Given a TV or DLP that can hit 100 or 120Hz, active 3D is virtually free with the addition of an infrared led (and the opportunity to sell 100 quid accessories ad infinitum, only compatible with your product), nearly all TVs are HDMI 1.4 (has option for 3D support, which is just a handful of simple video encodings the TV must understand) compatible now anyway.
Of course when choosing between two TVs which are exactly the same in specs, punters typically by the one with the big "3D ready" logo.
I don't think the industry is pumping prices, just using it as an opportunity to sell brand locked accessories (which isn't much better, but anyway).
"Accessories only compatible with your product"
Just a note on this, but the big producers have been discussing the creation of a universal standard for active 3D glasses. They may want to sell six pairs to everybody with each new set, but they recognise this isn't realistic and so it's better if they have the chance to poach their rival's customers instead of each user being locked into the first manufacturer they bought from.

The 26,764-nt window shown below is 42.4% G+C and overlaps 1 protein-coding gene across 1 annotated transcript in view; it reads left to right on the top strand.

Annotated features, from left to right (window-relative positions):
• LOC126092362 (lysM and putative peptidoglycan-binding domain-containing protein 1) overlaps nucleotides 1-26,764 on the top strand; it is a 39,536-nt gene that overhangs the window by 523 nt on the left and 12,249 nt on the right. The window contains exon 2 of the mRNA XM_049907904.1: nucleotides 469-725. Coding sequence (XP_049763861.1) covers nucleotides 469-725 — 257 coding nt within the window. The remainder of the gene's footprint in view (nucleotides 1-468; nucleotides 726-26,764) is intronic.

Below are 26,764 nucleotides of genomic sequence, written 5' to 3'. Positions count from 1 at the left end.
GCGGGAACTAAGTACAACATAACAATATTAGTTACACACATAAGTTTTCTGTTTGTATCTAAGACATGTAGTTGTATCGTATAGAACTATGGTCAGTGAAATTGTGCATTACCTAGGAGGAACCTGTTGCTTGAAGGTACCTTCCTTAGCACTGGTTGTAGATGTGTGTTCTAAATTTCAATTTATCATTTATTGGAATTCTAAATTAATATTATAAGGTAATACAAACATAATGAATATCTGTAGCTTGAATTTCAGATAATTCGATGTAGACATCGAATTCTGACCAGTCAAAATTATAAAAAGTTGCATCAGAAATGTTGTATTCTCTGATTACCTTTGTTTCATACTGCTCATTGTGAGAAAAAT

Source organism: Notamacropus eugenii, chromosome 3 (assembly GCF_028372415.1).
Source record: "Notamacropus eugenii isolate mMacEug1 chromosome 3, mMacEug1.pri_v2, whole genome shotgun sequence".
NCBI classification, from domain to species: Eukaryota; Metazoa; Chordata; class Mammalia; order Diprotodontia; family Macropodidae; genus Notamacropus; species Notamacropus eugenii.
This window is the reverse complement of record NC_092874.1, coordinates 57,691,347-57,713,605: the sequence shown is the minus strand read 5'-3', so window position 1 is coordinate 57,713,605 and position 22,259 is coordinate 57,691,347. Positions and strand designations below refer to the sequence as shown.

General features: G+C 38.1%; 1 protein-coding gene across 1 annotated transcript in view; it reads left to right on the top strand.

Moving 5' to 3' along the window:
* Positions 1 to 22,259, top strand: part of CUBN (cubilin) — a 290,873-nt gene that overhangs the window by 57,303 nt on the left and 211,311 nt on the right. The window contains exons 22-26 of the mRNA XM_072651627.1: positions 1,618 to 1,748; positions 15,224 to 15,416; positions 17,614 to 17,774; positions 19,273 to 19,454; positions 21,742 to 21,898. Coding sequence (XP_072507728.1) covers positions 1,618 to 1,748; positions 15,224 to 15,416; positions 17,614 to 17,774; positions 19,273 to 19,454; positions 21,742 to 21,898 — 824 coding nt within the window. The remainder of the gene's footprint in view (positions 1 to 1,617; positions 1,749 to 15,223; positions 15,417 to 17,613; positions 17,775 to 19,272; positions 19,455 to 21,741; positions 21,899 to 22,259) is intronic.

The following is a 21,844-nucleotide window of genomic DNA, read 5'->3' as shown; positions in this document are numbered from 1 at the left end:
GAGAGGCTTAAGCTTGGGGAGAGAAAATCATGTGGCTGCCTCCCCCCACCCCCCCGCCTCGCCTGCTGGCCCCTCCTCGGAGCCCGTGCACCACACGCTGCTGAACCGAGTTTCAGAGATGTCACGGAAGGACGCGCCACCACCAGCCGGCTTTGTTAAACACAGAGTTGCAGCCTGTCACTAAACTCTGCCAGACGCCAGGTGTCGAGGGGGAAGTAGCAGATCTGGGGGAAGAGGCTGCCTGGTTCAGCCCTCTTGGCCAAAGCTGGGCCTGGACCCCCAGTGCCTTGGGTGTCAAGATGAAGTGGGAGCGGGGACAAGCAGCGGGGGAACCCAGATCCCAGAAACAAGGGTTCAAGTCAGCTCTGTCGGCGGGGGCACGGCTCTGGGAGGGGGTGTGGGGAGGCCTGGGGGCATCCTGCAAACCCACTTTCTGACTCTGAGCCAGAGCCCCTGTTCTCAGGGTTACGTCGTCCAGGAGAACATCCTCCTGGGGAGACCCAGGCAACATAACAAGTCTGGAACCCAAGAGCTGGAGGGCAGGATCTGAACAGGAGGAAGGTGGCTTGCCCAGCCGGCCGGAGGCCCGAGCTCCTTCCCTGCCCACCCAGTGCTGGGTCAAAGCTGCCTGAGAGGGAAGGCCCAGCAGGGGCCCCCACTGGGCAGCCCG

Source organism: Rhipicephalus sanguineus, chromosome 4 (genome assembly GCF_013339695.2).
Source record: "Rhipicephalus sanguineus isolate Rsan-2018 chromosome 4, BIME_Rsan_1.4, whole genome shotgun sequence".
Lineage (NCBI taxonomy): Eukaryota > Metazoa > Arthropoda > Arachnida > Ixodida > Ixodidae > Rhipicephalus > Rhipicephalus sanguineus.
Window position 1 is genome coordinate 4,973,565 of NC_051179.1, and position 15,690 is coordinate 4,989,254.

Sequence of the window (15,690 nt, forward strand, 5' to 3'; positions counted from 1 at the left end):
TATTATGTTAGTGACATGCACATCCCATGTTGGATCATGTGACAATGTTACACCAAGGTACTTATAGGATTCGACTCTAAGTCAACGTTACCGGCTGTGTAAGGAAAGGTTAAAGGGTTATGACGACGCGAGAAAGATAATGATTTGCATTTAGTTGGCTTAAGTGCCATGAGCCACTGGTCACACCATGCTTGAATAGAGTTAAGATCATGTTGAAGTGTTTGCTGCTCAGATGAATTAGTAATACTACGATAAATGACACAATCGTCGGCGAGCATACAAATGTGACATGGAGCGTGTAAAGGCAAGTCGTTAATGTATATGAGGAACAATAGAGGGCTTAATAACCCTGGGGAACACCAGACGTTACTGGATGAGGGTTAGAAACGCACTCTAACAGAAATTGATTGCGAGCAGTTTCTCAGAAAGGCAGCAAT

No FAIL icon for you though, as it hasn't happened yet.
And the % of buyers who actually give a shit about 3D TV?
I'd be surprised if it was 10%, let alone 25%.
correct me if im wrong
but given that manufactures have a vested interest in punting 3D TVs an they reduce their 2D range acordingly, isnt it kind of stating the obvious that 2D sales will decline and 3D will incease?
Maybe im daft an cant see this, but to me, this isnt a sign of 3D popularity, its a sign of lack of choice.
It would be near on impossbile to actually work out how popular 3D content was without asking folk.